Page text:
Thursday, July 31, 2008



Here are a collection of commonly used phrases with the words 手 and 足:

手が空く: Just like it reads, "hands are open," i.e., you are free, not doing anything.

手が離せない: Again, just like it reads, "can't take hands away." This is used when expressing that you are occupied with something and can't do anything else.

手が足りない: "Not enough hands," in the ranch hand sense, not enough people, workers.

手に汗を握る: "Gripping sweat in hand." It's a euphemism for "being on the edge of your seat.

手を抜く: "Remove hand," or in other words, "cut corners."

手がかかる: "Takes hands," meaning to "have one's hands full with some chore."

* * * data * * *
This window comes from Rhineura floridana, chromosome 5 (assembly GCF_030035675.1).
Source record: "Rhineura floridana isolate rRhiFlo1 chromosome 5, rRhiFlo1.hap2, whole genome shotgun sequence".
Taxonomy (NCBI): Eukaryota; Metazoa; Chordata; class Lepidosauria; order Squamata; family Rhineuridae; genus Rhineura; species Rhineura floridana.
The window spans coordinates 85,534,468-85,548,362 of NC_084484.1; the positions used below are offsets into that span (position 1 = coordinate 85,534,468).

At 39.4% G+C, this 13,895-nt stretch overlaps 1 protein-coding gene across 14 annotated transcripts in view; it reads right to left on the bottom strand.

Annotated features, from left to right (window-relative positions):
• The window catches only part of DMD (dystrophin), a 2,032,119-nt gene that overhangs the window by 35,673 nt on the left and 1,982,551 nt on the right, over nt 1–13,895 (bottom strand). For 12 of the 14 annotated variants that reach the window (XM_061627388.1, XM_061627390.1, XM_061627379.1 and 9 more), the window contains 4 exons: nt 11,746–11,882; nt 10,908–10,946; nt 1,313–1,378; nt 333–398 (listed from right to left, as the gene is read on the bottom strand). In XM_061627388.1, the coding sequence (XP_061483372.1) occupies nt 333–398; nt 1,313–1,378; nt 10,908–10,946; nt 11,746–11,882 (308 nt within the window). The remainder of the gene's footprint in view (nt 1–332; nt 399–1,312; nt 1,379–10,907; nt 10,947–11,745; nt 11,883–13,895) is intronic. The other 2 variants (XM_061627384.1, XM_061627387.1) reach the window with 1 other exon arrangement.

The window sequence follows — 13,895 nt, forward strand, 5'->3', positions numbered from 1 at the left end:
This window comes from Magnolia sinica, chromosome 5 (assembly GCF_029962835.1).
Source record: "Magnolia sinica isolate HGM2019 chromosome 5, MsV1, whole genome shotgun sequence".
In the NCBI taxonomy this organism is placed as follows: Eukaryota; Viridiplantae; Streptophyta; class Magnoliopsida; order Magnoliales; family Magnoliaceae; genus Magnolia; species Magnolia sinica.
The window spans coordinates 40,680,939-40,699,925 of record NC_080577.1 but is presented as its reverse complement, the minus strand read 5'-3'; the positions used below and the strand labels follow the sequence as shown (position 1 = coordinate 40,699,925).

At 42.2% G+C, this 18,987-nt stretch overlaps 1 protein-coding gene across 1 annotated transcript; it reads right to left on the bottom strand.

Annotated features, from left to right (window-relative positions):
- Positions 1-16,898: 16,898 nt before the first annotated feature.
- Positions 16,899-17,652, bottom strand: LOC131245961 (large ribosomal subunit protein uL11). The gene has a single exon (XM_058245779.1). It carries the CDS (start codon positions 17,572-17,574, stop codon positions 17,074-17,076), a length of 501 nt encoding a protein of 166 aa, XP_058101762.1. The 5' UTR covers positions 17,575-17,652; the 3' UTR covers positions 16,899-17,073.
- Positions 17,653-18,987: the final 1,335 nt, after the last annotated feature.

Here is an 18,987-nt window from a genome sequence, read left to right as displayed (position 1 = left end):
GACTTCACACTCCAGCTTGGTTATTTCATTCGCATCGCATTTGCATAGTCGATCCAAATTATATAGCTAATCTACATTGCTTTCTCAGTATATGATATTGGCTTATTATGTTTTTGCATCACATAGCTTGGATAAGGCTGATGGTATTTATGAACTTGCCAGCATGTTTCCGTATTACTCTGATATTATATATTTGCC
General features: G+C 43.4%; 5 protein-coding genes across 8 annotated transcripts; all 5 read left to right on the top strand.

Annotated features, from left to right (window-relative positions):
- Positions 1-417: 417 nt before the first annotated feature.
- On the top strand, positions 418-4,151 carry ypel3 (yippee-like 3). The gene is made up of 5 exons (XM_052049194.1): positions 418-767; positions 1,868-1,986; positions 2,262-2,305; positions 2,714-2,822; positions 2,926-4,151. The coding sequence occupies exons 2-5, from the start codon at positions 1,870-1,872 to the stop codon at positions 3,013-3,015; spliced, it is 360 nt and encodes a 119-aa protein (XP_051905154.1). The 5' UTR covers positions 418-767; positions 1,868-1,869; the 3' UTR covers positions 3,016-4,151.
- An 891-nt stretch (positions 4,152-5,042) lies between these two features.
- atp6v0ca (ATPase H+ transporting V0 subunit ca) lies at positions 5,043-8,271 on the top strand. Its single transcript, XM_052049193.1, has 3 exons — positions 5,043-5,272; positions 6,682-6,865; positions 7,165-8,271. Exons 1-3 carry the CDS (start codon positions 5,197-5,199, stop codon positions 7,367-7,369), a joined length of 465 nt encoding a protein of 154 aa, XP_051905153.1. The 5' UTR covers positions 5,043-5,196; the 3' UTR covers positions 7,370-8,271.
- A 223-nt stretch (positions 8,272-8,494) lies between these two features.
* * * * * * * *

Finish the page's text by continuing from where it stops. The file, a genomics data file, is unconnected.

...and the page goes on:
手も足も出ない: "Can't put out hands or feet." Used to express being at a loss for what to do.

足の踏み場もない: "Not even a place to put feet." Pretty self-explanatory. Nowhere to stand, in the literal sense.

足が棒になる: "Legs become a staff." In English, we'd probably say the opposite, "Legs got rubbery," or tired.

足を引っ張る: "Pull legs." No joking, this actually means to hold someone or something back from realizing its potential. To obstruct.

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